1. Liberty How do states protect the basic idea that persons are free and ought to have fundamental liberty protected? Why is there no right to liberty in the New Zealand Bill of Rights Act 1990, when there is in the United States and Canada and many other countries? Is liberty just about physical freedom or is it about living our lives as we choose? Within this we can consider the current controversies surrounding beginning and end of life (abortion law and euthanasia, and how states are reckoning with this).
2. Life and security Bills of rights tend to guarantee life and often security of the person. What does this mean in practice? What is the interaction with tort law? Can the same action (an assault) be a rights violation as well as a tort? When does this matter? Does New Zealand’s ACC system make us different in this respect, and lead us to fashion new Bill of Rights remedies? What do other countries do?
3. Freedom of expression In many countries there are growing issues over whether (and when) speech can be said to cause harm such that it is justifiable to suppress it, especially in the information age. Around the world there are cases arising on university campuses and in employment situations where consequences are attached to person’s chosen messages and ideas. We will look at the ideas of offence and harm in the context of laws for censorship and against “hate speech”. We will look also at the role of freedom of expression in schools over matters such as dress and appearance.
4. Freedom of religion How do the various states regard religion? Is it a special form of right, or is it embraced within freedom of expression and belief more generally? What is the “establishment of religion” that the US and Australia both disfavour in their constitutions, and is it the same as the “freedom of religion” that is found around many other constitutions? What can the state say and do in matters of religion, or of belief more generally? Is the state truly secular? Can there be national ideals that are officially embodied in state conduct and laws? Can there be prayers in schools, or can there be options for schools to have them if a community wishes? What is a community, and how are minority rights to be accommodated? What about indigenous spiritualty What about group religious freedom? How do states reckon with the rights of groups to maintain their distinct identity and beliefs, even if those are at odds with mainstream beliefs? Do persons have a right to practice their religion even when a law restricts that freedom? How do we decide whether it is unreasonable for a state to restrict religiously-based actions: eg beliefs about circumcision or blood transfusions, or dress?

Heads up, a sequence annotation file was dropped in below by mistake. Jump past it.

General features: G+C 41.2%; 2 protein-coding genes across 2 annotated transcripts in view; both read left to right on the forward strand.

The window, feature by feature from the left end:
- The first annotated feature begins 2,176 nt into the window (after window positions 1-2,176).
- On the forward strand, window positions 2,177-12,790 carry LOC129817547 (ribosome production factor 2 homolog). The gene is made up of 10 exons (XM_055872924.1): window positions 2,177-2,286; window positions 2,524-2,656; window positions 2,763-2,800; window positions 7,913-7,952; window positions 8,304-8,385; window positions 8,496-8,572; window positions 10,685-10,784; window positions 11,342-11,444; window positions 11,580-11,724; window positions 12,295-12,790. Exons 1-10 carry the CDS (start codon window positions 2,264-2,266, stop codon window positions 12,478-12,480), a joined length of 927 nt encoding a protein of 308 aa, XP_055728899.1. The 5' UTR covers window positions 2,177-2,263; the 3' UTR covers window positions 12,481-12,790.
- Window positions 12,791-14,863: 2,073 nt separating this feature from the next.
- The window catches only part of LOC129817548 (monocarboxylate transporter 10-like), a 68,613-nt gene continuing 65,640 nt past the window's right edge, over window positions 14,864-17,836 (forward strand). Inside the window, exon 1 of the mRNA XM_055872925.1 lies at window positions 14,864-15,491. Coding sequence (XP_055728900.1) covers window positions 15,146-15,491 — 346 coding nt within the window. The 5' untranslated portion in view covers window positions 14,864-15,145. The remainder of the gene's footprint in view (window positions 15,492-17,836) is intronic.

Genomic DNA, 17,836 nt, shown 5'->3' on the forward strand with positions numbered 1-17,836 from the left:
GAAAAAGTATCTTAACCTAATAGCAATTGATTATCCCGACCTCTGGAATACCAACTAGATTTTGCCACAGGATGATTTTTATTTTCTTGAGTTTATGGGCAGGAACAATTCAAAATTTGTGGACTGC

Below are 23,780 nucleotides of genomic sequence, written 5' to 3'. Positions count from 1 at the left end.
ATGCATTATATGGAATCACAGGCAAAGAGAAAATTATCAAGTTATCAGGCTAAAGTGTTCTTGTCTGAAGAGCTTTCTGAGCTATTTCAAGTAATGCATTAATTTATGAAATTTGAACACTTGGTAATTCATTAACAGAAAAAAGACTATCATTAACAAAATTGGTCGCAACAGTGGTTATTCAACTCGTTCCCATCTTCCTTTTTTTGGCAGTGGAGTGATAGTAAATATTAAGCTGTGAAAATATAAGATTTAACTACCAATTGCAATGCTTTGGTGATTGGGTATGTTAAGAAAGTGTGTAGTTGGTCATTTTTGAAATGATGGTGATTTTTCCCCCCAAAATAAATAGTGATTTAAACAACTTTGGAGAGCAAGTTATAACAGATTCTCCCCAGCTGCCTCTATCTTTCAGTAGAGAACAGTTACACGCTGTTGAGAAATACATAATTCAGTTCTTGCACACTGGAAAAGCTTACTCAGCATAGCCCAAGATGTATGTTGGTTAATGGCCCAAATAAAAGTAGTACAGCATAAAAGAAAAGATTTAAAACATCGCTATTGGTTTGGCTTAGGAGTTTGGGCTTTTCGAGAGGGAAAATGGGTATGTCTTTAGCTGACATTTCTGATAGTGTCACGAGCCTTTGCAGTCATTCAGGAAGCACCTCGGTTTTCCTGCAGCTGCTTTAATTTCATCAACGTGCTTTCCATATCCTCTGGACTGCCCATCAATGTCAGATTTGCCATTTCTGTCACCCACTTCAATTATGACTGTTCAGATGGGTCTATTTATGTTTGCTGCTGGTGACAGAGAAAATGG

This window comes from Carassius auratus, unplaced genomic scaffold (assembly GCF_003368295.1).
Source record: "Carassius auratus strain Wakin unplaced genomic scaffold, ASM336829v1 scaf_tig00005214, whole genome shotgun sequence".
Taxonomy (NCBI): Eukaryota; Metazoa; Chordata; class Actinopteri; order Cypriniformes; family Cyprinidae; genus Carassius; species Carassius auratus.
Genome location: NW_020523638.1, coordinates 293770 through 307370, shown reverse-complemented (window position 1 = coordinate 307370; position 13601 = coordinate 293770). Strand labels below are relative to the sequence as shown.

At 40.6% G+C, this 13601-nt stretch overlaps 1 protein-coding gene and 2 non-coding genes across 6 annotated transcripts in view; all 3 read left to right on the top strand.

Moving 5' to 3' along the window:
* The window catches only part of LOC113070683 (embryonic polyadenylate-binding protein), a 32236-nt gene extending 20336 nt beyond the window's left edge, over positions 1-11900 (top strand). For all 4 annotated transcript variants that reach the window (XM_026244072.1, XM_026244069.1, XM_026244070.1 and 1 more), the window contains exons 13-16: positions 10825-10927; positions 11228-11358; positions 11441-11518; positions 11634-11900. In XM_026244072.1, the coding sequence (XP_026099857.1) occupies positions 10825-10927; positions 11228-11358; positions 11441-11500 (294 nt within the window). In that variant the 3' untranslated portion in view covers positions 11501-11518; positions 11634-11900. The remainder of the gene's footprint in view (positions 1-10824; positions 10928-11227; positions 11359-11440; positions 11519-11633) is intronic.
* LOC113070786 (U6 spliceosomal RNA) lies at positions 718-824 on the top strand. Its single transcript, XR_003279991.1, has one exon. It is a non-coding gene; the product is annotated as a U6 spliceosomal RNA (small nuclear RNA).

5. Equality and discrimination How does each state identify and protect on the basis of individual characteristics? What sort of grounds are protected? Are they all seen as equally important? Can there be justified discrimination or is “discrimination” inherently invidious? What tests do states employ to decide what counts as discrimination? How do they reckon with minority rights to culture and religion, and language?
6. Social and economic rights How does each state deal with these in its legal system? Are they seen as constitutional rights or human rights, or as the product of ordinary law and policy. Are there civil and political rights that are being wielded to generate economic and social rights (eg anti-discrimination law can lead to broader inclusion in welfare benefits).
7. Remedies Throughout all the above there will be questions about what courts can and cannot do, and the relations between the branches of government.
The chief objective of the course is to provide students with an introduction to a range of contemporary issues that are relevant to human rights law. It aims to show how a study of the law of other broadly similar states generates insights into our own, with benefits for making legal arguments and conducting litigation as well as advocating for policy outcomes.
On completion of this course students should be able to:
• Appreciate the importance of the structure of human rights law and human rights controversies – that is, understanding the question to be asked and answered;
• Have a good understanding of the particular human rights controversies considered